Tuesday, November 22, 2011

Israel, Part One, Last Day, Airport and Airplane

Seating and Eating and More Eating

Disclaimer:  This is an irreverent, sometimes tongue-in-cheek, take on people’s fervent beliefs.  In no way do I mean any disrespect to those who act on their beliefs.  As long as they don’t hurt others … or interfere with their seat assignments.  In subsequent posts I will write glowing reports of the wonderful religious LGBT people we met. 

“Technical” reasons delay El Al flight, Tel Aviv to New York, from 1 a.m. to 5 a.m.  Boarding is stopped at 12:05 a.m. shortly after it began and the plane emptied.  I’ll skip reporting on the grumbling and the scene and at the counter to rebook connections. 

Scene 1:  Eating

About 2 a.m., we are told that El Al is providing us breakfast in the food court, at the other end of the concourse.  I get there near the front of the line.  (I have my ways.)   The place has big signs saying Kasher Lemahadrin (glatt kosher).  There is much scrutiny by the haredim of the kashrut certificate on the wall.  Some discuss; some stay; some leave.  I help an old lady in line in front of me get a tray and silverware.  She is dressed modestly, but in a relatively modern way.  Though I think she has a wig on.  Is it tznius or old-age fashion?  Hard for me to tell.  As she passes each person working behind the counter, she repeats that she needs lemahadrin.  Each one nods reassuringly, though in that bored manner of teenagers working the graveyard shift.  I start to wonder whether her repeated questioning stems for frumkeit or short-term memory loss.  She asks one of the employees where the kashrut certificate is.  He points to the column on which it is posted, though it’s on the other side.  She seems confused, so I show her where it is.  She goes around to look, but doesn’t spend as much time reading as the men had earlier.  I think she gets back in line.  I don’t remember if she takes the food and eats.  My attention is shot.  It’s almost 3 a.m. and I’m eating another meal of scrambled eggs and salad and not a very good one.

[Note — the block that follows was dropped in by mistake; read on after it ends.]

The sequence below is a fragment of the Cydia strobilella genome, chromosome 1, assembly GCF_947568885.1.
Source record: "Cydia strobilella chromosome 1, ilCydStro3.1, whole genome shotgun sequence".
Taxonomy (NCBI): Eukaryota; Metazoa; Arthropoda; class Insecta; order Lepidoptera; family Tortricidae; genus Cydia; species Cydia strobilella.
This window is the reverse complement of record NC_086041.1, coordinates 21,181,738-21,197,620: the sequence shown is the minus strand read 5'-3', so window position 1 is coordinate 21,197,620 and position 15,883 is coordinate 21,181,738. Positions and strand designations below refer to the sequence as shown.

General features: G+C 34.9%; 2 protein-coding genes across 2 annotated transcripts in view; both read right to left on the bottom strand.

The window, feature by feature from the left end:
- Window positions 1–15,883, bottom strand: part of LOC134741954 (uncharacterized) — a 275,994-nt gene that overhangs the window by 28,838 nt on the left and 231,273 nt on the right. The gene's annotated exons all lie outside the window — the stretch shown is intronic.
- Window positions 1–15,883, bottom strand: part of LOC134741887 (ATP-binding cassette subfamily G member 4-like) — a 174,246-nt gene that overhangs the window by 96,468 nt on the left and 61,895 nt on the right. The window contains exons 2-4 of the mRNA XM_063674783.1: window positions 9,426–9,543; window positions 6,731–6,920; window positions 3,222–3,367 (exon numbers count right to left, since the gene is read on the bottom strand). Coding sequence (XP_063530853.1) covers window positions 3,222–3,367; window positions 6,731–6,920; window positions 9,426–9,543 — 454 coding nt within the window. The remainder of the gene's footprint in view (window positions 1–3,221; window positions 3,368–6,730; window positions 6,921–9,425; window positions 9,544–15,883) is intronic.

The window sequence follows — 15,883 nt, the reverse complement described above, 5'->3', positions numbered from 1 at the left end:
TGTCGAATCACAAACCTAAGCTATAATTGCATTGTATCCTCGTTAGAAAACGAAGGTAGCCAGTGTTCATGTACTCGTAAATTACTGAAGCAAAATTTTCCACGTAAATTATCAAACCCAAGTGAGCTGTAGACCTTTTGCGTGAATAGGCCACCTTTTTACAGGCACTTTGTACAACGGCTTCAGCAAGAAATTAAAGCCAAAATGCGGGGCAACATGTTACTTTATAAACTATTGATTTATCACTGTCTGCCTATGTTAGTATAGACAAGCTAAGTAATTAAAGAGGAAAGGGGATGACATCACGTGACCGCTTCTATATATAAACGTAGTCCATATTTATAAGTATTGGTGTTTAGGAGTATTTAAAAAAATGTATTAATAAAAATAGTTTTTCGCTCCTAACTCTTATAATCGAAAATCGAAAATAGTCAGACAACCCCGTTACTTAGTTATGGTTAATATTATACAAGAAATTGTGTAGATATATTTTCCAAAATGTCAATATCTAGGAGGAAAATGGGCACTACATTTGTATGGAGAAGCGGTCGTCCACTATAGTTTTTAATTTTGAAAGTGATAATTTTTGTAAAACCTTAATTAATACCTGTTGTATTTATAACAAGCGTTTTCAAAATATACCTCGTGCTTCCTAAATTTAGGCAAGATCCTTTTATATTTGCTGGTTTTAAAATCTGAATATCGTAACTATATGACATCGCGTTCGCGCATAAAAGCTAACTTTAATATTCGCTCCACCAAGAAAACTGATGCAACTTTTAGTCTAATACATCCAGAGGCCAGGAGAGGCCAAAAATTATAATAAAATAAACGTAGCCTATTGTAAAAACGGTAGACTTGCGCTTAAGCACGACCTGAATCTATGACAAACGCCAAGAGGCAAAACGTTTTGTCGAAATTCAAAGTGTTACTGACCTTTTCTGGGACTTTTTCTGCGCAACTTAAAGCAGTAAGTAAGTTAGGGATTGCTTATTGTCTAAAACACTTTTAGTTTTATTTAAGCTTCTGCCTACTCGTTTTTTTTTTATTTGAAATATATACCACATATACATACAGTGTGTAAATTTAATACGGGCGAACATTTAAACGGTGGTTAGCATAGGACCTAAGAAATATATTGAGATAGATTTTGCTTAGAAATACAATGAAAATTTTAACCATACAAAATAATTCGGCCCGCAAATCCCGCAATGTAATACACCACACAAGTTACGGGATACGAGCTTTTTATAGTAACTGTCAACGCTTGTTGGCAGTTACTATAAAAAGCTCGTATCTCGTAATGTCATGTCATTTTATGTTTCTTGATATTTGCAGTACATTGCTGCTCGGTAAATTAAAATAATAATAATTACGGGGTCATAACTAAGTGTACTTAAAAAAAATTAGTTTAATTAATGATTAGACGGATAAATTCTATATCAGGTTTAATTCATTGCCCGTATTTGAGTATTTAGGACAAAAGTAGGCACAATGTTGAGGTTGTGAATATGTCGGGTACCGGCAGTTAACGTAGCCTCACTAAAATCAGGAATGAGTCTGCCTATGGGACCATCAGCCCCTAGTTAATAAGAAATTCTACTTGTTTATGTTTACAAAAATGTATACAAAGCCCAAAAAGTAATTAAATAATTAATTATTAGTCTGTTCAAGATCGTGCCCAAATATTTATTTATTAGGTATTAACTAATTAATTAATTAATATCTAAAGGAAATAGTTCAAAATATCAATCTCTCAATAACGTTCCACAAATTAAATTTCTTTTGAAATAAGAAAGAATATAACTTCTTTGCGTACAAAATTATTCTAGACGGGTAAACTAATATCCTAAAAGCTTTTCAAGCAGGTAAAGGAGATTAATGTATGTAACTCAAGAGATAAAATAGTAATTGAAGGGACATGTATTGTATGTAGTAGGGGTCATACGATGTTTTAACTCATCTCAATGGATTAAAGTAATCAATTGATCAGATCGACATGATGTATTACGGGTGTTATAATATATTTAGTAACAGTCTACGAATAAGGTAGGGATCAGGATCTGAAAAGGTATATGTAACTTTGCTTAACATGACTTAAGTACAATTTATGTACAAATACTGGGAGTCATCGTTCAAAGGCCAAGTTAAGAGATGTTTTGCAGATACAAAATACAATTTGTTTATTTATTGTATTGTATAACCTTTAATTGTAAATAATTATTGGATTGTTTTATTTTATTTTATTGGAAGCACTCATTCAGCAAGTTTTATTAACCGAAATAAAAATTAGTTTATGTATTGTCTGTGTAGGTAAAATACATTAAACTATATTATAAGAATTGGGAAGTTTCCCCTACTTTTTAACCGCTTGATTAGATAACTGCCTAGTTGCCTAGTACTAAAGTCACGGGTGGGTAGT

Scene 2: Seating

Finally on the plane, two rows in front of me, there is consternation with seat assignments.  Apparently, a woman has a seat between two haredi men.  The men are youngish.  The woman is probably in her 60s or so.  She is no Bar Rafaeli.  To the extent I am able to tune into the conversation, it seems that the man who has the window seat is offered a seat in, as they say in Hebrew, “biznez.”  I wanted to blurt out, “Lama lo notnim lagveret lashevet bebiznez?”  Why don’t you let the lady sit in business?  Seems like the easier way to solve the problem.  But I try not to yell on planes, even El Al, and don’t want to antagonize my neighbors.  Besides, maybe the man is a premium frequent traveler and is entitled to the seat.  Maybe he offered to pay the upgrade and I didn’t hear.  Mostly, I guess, it’s just not my problem.  The woman looks PEEVED AS HELL, but keeps quiet. 

The other haredi man, who has the aisle seat, asks the man sitting in the aisle seat in the row between him and me if he would change seats with him.  There are only men in that row.  The man says fine.  I’m glad I’m a row back and he didn’t ask me.  What would I have said?  The woman glares quietly at the haredi man as he packs up his stuff and moves.  He doesn’t notice, of course. 

I cant help but wonder when humiliating a random Jewish woman on an airplane became a Jewish value.  

Scene 3: Eating

More “Jewish food insecurity” when the meals are served. 

The meals are served backwards, for some reason.  We have another breakfast at 3 a.m. Israel time and dinner (pasta with meat sauce or chicken) at 7 a.m. Eastern time.